Fear of driving license withdrawal in patients with insulin-treated diabetes mellitus negatively influences their decision to report severe hypoglycemic events to physicians
Received 26 April 2015
Accepted for publication 17 July 2015
Published 24 September 2015 Volume 2015:9 Pages 1367—1370
Checked for plagiarism Yes
Review by Single-blind
Peer reviewers approved by Dr Doris Leung
Peer reviewer comments 2
Editor who approved publication: Dr Johnny Chen
Jan BroĹľ,1 Marek Brabec,2,3 Denisa JaníÄŤková Ĺ˝ÄŹárská,1 Zuzana Fedáková,1 Lucie Hoskovcová,1 Jee Young You,4 Viera DoniÄŤová,5 Petr HlaÄŹo,6 Dario RaheliÄ‡,7 Milan Kvapil,1 Jan Polák8
1Department of Internal Medicine, Second Faculty of Medicine, Charles University, 2Institute of Computer Science of the Academy of Sciences of the Czech Republic, 3Czech Institute of Informatics, Robotics, and Cybernetics, Czech Technical University in Prague, 4Second Faculty of Medicine, Charles University, Prague, Czech Republic; 5Diabetes and Metabolism Center, Juh Polyclinic, Kosice, Slovakia; 6Institute of Lifelong Learning, Mendel University in Brno, Brno, Czech Republic; 7Department of Endocrinology, Diabetes and Metabolic Diseases, Dubrava University Hospital, Zagreb, Croatia; 8Center for Research on Diabetes, Metabolism and Nutrition, Second Department of Internal Medicine, Third Faculty of Medicine, Charles University, Prague, Czech Republic
Background: Under current European Union legislation, two severe hypoglycemic events within 12 months is grounds for driving license withdrawal. The aim of the study reported here was to determine whether fear of such a withdrawal could lead to patients concealing severe hypoglycemia from physicians, which could negatively impact further treatment decisions.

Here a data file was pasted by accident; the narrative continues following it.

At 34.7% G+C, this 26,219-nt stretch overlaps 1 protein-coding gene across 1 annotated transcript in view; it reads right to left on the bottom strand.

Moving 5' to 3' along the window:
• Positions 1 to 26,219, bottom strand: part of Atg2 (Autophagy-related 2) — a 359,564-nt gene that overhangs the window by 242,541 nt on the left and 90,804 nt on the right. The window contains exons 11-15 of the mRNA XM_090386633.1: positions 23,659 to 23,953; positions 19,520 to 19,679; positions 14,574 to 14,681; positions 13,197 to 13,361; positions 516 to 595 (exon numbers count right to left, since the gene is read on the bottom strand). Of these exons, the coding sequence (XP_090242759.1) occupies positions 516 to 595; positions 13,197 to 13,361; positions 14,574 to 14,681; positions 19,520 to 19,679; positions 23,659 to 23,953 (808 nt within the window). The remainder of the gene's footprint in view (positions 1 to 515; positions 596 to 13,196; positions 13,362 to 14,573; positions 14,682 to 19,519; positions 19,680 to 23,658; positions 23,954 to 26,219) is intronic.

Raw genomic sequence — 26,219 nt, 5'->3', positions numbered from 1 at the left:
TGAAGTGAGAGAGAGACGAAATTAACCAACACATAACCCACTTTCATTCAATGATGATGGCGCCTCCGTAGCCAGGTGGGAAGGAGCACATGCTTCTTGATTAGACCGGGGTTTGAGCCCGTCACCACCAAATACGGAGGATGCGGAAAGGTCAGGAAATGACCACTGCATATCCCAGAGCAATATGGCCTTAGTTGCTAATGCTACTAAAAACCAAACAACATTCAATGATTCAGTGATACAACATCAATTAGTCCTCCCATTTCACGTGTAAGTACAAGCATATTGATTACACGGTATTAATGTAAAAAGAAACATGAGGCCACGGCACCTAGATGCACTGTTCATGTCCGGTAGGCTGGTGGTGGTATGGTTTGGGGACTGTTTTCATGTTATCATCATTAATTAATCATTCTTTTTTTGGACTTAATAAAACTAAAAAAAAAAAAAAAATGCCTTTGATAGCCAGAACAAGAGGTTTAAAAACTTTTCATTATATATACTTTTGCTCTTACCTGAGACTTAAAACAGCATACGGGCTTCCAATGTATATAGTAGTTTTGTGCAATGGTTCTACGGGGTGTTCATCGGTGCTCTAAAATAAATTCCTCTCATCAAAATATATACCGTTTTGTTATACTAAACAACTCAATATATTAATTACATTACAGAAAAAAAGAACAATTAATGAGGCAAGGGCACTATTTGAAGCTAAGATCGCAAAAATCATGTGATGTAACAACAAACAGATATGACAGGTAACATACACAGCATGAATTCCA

Methods: A total of 663 patients with insulin-treated diabetes were anonymously surveyed about whether they would conceal severe hypoglycemic events from their physicians, if revealing them could result in driving license withdrawal. This investigation utilized an adapted and expanded questionnaire by Graveling et al.
Results: Of all diabetic patients surveyed, 26.17% would most likely not report hypoglycemia, and 25.86% were undecided. In a group of patients with type 1 diabetes, 31.83% would likely not report hypoglycemic events, and 25.06% were undecided. The patients least likely to report severe hypoglycemic events were those who indicated that vehicles were partly essential for work, and who also had more than two hypoglycemic events monthly.
Conclusion: A considerable percentage of diabetic patients would likely conceal severe hypoglycemic events from their physicians due to fear of driving license withdrawal. Patient failure to report severe hypoglycemic events can potentially lead to physicians being misinformed regarding the patient’s condition, which could lead to inadequate monitoring and treatment.
Keywords: hypoglycemia, education, law, type 1 diabetes
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